December 12, 2012 | LXXII, No. 37

Teddy bear lady does it for the kids at Coulee Medical Center

Youngsters in the Coulee Medical Center (CMC) Emergency Room have a special advocate when it comes to reducing anxiety and stress. It stands about 15 inches tall, is soft and cuddly and is the creation of a local woman who needed one, once, for her own granddaughter.

CMC employees Mike Peterson, Nicole Leahy, Tjode Miley, and Tyler Donn display Gross’ Teddy bears. — submitted photo

Maureen Gross of Coulee Dam, “the Teddy bear lady,” as many call her, has, for the past four years built Teddy bears out of donated and leftover fabric. Once completed, she donates the bears to the CMC Auxiliary, which uses them as the circumstance arises in pediatric care cases.

Gross, a retired nurse, says her pattern makes a “simple little bear with a cute face.” Each one is suitably stuffed with non-allergenic poly fill that, she says, makes them “nice for children to hug.”

Historians trace the Teddy bear’s origin back to 1902 when the first plush animal was named “Teddy’s Bear” for President Theodore Roosevelt. It has been the favorite toy of many children ever since.

“Kids just have this magical connection with Teddy bears,” says Karen Rimpler, ARNP, medical director for the CMC Emergency Room — who had a Teddy bear, herself, while growing up. “A teddy bear is almost like a little person,” she says. “We use them as partners in travel for kids who are on an adventure through the emergency room and they seem to make the journey a little less scary.”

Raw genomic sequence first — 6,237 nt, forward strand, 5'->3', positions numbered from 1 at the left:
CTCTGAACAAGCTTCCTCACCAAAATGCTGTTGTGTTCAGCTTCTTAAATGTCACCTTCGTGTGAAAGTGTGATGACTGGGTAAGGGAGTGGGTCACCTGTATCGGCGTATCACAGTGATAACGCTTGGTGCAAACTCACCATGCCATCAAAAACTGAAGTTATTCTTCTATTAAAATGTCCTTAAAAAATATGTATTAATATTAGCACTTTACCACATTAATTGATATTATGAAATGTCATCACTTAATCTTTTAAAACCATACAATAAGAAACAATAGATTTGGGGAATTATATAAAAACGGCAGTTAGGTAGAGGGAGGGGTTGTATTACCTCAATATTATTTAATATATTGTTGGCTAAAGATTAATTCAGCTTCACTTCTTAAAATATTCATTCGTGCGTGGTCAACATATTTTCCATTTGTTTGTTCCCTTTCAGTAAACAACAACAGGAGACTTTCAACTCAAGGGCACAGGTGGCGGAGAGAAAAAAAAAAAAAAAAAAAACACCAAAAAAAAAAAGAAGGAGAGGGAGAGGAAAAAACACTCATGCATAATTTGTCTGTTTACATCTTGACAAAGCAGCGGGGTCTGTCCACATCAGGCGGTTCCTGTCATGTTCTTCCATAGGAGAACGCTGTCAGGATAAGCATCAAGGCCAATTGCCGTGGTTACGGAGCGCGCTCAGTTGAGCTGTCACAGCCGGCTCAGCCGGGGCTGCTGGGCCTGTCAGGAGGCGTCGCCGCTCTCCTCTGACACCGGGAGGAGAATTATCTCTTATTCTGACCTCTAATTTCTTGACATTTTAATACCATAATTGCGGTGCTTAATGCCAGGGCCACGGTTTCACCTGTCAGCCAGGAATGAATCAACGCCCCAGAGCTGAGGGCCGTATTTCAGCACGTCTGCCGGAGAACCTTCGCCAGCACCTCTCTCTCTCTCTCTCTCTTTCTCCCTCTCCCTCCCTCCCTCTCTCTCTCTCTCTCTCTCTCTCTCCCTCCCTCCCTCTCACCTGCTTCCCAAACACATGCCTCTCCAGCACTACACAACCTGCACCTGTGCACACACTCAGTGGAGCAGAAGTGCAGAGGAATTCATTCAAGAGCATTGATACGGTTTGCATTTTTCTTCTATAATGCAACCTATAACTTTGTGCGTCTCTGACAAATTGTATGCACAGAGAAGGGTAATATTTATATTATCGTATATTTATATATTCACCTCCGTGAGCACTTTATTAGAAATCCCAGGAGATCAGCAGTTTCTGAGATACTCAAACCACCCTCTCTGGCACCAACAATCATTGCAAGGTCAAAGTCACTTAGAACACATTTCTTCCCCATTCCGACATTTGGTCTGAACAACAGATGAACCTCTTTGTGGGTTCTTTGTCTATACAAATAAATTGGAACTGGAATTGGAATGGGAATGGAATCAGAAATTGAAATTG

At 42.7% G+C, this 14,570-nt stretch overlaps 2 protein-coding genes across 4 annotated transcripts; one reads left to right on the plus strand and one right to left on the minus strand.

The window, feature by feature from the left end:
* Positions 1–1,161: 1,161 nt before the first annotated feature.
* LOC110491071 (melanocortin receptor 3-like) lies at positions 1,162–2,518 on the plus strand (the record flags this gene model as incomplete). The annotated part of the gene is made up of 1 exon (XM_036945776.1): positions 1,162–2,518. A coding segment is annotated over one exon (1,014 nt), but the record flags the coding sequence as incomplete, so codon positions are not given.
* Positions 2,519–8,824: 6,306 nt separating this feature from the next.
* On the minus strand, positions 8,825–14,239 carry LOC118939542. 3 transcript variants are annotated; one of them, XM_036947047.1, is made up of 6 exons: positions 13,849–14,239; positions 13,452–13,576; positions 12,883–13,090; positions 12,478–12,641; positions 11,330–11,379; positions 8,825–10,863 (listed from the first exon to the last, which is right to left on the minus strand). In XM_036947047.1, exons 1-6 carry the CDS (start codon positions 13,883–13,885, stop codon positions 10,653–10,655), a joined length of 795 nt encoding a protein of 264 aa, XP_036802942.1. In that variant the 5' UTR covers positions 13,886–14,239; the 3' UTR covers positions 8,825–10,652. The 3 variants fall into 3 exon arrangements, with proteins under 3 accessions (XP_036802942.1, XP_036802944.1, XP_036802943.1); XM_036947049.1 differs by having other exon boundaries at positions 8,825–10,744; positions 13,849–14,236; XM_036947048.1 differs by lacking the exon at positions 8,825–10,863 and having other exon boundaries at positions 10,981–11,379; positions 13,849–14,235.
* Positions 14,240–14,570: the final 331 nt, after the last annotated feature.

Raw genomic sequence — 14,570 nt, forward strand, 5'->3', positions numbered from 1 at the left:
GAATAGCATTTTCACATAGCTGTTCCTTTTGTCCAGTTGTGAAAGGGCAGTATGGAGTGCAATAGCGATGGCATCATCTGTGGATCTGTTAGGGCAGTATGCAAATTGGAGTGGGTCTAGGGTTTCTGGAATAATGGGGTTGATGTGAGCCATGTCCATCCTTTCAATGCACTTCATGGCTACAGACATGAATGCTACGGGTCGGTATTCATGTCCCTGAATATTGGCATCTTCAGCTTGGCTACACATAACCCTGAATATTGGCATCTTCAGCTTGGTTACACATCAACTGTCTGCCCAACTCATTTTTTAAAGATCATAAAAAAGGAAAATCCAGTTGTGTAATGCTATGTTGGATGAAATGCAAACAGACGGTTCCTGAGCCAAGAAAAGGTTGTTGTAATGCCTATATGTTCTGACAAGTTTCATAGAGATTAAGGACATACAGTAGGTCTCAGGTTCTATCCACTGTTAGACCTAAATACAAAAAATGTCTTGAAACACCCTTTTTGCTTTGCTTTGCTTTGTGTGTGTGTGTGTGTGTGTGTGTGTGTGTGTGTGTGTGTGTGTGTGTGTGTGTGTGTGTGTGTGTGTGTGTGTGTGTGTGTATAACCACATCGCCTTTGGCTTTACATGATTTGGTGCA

Sometimes, when a child needs to be given an IV, Rimpler says, the nurse will first establish the line on a Teddy bear to show a child that it doesn’t hurt. The Teddy bear will stay with the child through the entire hospital visit and go home with him or her to offer comfort on another day.

“We very much appreciate Mrs. Gross doing this,” says Rimpler. “It means a lot to us and really adds to our ability to help care for the children of our community. It’s a really important thing that she does.”

Gross plans to continue making Teddy bears for CMC as long as she’s able. Each one, she hopes, will deliver a simple message to a child: “I just want them to know that someone cares.”

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